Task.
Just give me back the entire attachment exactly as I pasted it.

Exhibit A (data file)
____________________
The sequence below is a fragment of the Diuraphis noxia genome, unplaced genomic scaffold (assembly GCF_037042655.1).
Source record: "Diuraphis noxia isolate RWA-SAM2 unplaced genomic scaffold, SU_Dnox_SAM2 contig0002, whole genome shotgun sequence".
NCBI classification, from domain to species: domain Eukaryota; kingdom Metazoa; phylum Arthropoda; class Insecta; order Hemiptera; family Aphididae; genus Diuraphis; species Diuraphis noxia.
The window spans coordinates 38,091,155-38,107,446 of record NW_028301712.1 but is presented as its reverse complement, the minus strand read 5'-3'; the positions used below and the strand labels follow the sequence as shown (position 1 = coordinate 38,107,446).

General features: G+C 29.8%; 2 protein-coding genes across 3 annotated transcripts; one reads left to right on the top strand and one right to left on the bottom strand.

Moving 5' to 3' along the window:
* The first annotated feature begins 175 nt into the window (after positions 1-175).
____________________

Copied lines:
The sequence below is a fragment of the Diuraphis noxia genome, unplaced genomic scaffold (assembly GCF_037042655.1).
Source record: "Diuraphis noxia isolate RWA-SAM2 unplaced genomic scaffold, SU_Dnox_SAM2 contig0002, whole genome shotgun sequence".
NCBI classification, from domain to species: domain Eukaryota; kingdom Metazoa; phylum Arthropoda; class Insecta; order Hemiptera; family Aphididae; genus Diuraphis; species Diuraphis noxia.
The window spans coordinates 38,091,155-38,107,446 of record NW_028301712.1 but is presented as its reverse complement, the minus strand read 5'-3'; the positions used below and the strand labels follow the sequence as shown (position 1 = coordinate 38,107,446).

General features: G+C 29.8%; 2 protein-coding genes across 3 annotated transcripts; one reads left to right on the top strand and one right to left on the bottom strand.

Moving 5' to 3' along the window:
* The first annotated feature begins 175 nt into the window (after positions 1-175).